[Exo 19:3-7 RSV] 3 And Moses went up to God, and the LORD called to him out of the mountain, saying, "Thus you shall say to the house of Jacob, and tell the people of Israel: 4 You have seen what I did to the Egyptians, and how I bore you on eagles' wings and brought you to myself. 5 Now therefore, if you will obey my voice and keep my covenant, you shall be my own possession among all peoples; for all the earth is mine, 6 and you shall be to me a kingdom of priests and a holy nation. These are the words which you shall speak to the children of Israel." 7 So Moses came and called the elders of the people, and set before them all these words which the LORD had commanded him.

 

[Exo 20:1-17 RSV] 1 And God spoke all these words, saying, 2 "I am the LORD your God, who brought you out of the land of Egypt, out of the house of bondage. 3 "You shall have no other gods before me. 4 "You shall not make for yourself a graven image, or any likeness of anything that is in heaven above, or that is in the earth beneath, or that is in the water under the earth; 5 you shall not bow down to them or serve them; for I the LORD your God am a jealous God, visiting the iniquity of the fathers upon the children to the third and the fourth generation of those who hate me, 6 but showing steadfast love to thousands of those who love me and keep my commandments. 7 "You shall not take the name of the LORD your God in vain; for the LORD will not hold him guiltless who takes his name in vain. 8 "Remember the sabbath day, to keep it holy. 9 Six days you shall labor, and do all your work; 10 but the seventh day is a sabbath to the LORD your God; in it you shall not do any work, you, or your son, or your daughter, your manservant, or your maidservant, or your cattle, or the sojourner who is within your gates; 11 for in six days the LORD made heaven and earth, the sea, and all that is in them, and rested the seventh day; therefore the LORD blessed the sabbath day and hallowed it. 12 "Honor your father and your mother, that your days may be long in the land which the LORD your God gives you. 13 "You shall not kill. 14 "You shall not commit adultery. 15 "You shall not steal. 16 "You shall not bear false witness against your neighbor. 17 "You shall not covet your neighbor's house; you shall not covet your neighbor's wife, or his manservant, or his maidservant, or his ox, or his ass, or anything that is your neighbor's."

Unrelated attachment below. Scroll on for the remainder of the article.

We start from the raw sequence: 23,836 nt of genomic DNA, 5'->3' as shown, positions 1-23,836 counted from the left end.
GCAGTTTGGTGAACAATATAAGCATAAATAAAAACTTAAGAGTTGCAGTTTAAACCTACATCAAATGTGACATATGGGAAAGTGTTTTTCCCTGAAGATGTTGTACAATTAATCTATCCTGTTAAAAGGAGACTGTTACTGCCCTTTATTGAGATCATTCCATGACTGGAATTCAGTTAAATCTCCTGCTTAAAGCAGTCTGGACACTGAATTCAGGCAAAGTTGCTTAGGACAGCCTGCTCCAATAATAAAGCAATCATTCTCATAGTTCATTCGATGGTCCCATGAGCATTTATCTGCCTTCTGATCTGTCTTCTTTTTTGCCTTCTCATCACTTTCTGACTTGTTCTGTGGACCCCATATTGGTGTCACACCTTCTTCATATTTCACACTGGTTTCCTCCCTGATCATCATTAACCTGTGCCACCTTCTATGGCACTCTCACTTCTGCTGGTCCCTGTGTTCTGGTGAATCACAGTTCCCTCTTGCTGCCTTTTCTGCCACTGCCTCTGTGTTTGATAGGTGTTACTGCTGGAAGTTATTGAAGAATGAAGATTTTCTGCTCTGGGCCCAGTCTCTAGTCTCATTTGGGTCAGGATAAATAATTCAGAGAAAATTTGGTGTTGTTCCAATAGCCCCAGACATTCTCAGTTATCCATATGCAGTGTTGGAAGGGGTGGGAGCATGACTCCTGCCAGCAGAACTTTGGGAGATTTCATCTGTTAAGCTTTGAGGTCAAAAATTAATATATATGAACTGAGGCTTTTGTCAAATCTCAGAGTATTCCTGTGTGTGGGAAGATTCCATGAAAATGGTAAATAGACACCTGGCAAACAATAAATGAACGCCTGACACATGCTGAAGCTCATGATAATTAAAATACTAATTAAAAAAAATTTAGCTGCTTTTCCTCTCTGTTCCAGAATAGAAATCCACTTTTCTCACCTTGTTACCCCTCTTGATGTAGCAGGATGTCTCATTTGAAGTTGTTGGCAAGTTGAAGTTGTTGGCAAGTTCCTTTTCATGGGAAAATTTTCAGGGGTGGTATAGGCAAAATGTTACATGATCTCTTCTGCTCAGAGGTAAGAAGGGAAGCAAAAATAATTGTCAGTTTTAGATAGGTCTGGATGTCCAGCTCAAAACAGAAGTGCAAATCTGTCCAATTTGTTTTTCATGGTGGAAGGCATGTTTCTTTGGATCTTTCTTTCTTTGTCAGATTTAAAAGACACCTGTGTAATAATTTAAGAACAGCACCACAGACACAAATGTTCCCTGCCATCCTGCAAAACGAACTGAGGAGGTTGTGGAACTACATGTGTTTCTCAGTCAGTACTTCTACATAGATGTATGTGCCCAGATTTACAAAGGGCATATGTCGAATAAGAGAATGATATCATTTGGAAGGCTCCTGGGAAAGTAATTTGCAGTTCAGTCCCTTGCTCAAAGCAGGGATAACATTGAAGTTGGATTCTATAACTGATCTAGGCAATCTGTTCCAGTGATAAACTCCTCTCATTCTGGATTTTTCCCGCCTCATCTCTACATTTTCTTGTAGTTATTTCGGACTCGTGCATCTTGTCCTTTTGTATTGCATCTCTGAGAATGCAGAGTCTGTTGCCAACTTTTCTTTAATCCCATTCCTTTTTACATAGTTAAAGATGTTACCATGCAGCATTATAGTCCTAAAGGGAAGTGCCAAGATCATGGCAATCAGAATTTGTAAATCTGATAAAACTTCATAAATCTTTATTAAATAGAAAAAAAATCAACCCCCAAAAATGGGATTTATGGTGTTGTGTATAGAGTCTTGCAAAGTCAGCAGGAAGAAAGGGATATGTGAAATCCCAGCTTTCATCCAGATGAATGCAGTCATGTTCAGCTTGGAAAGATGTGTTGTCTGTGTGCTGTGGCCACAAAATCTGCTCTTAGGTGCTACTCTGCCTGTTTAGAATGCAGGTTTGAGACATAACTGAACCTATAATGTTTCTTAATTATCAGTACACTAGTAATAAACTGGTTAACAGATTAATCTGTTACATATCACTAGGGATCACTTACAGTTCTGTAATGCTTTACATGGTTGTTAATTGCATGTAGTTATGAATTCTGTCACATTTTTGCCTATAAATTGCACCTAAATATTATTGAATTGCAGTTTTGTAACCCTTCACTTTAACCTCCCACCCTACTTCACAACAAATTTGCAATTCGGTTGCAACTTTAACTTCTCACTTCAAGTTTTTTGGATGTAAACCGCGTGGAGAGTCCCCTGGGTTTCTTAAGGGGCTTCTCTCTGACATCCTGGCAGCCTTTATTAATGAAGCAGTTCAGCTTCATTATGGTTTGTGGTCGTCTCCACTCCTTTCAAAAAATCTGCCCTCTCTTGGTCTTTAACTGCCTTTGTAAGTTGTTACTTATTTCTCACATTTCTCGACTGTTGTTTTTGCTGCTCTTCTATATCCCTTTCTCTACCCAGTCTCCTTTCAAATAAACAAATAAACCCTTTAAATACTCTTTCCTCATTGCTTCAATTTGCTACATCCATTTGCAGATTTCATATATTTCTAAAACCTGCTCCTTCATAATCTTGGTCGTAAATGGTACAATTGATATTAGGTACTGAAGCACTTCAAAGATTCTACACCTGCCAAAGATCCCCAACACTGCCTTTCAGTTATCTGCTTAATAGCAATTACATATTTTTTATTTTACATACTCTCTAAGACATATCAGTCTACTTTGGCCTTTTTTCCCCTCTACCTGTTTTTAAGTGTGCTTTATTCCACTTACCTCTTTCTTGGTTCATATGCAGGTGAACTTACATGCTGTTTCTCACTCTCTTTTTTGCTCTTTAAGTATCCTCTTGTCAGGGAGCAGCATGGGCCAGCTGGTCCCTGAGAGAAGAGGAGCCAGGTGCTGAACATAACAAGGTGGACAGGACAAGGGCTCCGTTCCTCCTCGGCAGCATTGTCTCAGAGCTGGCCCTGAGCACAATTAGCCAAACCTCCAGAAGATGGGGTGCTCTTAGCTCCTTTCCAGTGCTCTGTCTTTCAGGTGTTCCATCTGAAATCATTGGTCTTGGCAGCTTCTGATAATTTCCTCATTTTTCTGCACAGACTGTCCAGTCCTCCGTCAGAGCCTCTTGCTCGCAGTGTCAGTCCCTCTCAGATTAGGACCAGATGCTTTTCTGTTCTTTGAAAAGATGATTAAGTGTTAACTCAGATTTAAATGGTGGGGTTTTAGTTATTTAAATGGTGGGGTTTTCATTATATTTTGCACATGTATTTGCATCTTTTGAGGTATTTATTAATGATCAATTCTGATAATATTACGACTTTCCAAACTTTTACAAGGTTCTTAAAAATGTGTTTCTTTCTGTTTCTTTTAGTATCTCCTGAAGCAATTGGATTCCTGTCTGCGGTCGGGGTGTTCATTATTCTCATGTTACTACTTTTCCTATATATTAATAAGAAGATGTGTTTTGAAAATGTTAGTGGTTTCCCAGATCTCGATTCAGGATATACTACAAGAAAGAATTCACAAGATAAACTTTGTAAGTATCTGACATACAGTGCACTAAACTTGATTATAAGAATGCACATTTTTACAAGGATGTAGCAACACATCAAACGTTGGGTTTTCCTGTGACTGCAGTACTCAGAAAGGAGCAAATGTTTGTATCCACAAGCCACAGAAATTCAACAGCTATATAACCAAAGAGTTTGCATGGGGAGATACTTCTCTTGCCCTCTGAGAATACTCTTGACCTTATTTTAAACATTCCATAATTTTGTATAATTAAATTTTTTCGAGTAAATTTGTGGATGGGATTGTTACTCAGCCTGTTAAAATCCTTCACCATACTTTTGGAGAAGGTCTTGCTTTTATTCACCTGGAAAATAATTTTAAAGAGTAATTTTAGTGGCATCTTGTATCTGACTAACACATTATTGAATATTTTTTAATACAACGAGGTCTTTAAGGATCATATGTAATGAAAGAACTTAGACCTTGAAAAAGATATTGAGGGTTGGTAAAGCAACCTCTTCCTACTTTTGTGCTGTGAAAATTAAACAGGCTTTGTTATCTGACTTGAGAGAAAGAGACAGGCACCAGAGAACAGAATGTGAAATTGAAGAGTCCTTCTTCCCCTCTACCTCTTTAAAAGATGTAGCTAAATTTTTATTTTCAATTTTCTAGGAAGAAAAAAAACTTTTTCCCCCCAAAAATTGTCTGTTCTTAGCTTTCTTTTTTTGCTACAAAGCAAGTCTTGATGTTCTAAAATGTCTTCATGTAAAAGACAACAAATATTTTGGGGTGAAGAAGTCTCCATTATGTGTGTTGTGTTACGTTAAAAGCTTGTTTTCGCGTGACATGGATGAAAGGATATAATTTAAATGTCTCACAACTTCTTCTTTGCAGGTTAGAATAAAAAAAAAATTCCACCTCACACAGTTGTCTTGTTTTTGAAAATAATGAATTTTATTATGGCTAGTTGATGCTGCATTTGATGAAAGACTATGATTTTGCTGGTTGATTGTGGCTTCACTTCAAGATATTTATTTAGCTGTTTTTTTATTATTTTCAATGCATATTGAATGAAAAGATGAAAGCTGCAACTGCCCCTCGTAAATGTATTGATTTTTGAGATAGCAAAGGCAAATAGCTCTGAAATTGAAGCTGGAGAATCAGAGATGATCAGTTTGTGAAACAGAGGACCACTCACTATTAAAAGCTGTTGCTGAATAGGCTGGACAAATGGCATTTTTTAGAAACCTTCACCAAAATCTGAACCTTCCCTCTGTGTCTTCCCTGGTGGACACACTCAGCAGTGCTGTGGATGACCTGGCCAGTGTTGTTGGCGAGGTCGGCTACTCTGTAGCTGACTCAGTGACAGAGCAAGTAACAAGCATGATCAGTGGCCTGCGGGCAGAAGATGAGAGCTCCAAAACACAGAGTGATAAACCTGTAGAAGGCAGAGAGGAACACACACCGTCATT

Grace and Peace to you from God our Father and the Lord Jesus Christ,

Good News:  God’s rules for us are about our relationship, the strength and boundaries keep us safe and help us prosper.